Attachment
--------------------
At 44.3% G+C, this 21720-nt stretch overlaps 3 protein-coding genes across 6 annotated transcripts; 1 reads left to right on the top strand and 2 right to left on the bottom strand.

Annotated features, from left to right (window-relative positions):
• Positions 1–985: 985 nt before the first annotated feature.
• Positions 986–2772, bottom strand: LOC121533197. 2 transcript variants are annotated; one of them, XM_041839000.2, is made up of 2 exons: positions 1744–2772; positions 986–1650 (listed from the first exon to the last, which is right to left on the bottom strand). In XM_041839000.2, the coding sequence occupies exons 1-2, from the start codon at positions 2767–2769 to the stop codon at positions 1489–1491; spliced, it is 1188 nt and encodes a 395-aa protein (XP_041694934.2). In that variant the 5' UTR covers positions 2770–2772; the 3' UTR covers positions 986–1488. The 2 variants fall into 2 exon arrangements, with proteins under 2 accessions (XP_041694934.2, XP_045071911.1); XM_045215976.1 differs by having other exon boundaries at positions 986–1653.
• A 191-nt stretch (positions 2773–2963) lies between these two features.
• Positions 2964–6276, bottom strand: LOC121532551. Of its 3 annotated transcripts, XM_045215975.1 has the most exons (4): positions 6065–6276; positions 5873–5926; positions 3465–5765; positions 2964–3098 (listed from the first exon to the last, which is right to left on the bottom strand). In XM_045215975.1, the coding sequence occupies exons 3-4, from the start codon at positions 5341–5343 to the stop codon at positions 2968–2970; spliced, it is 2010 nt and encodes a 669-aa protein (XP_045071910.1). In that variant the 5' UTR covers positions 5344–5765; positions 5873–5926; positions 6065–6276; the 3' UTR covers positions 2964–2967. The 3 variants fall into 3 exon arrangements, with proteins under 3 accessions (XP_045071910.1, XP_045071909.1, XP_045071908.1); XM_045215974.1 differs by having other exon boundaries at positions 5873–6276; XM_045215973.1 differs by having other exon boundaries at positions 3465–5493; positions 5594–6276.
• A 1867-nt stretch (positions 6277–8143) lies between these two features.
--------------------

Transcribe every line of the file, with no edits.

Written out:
At 44.3% G+C, this 21720-nt stretch overlaps 3 protein-coding genes across 6 annotated transcripts; 1 reads left to right on the top strand and 2 right to left on the bottom strand.

Annotated features, from left to right (window-relative positions):
• Positions 1–985: 985 nt before the first annotated feature.
• Positions 986–2772, bottom strand: LOC121533197. 2 transcript variants are annotated; one of them, XM_041839000.2, is made up of 2 exons: positions 1744–2772; positions 986–1650 (listed from the first exon to the last, which is right to left on the bottom strand). In XM_041839000.2, the coding sequence occupies exons 1-2, from the start codon at positions 2767–2769 to the stop codon at positions 1489–1491; spliced, it is 1188 nt and encodes a 395-aa protein (XP_041694934.2). In that variant the 5' UTR covers positions 2770–2772; the 3' UTR covers positions 986–1488. The 2 variants fall into 2 exon arrangements, with proteins under 2 accessions (XP_041694934.2, XP_045071911.1); XM_045215976.1 differs by having other exon boundaries at positions 986–1653.
• A 191-nt stretch (positions 2773–2963) lies between these two features.
• Positions 2964–6276, bottom strand: LOC121532551. Of its 3 annotated transcripts, XM_045215975.1 has the most exons (4): positions 6065–6276; positions 5873–5926; positions 3465–5765; positions 2964–3098 (listed from the first exon to the last, which is right to left on the bottom strand). In XM_045215975.1, the coding sequence occupies exons 3-4, from the start codon at positions 5341–5343 to the stop codon at positions 2968–2970; spliced, it is 2010 nt and encodes a 669-aa protein (XP_045071910.1). In that variant the 5' UTR covers positions 5344–5765; positions 5873–5926; positions 6065–6276; the 3' UTR covers positions 2964–2967. The 3 variants fall into 3 exon arrangements, with proteins under 3 accessions (XP_045071910.1, XP_045071909.1, XP_045071908.1); XM_045215974.1 differs by having other exon boundaries at positions 5873–6276; XM_045215973.1 differs by having other exon boundaries at positions 3465–5493; positions 5594–6276.
• A 1867-nt stretch (positions 6277–8143) lies between these two features.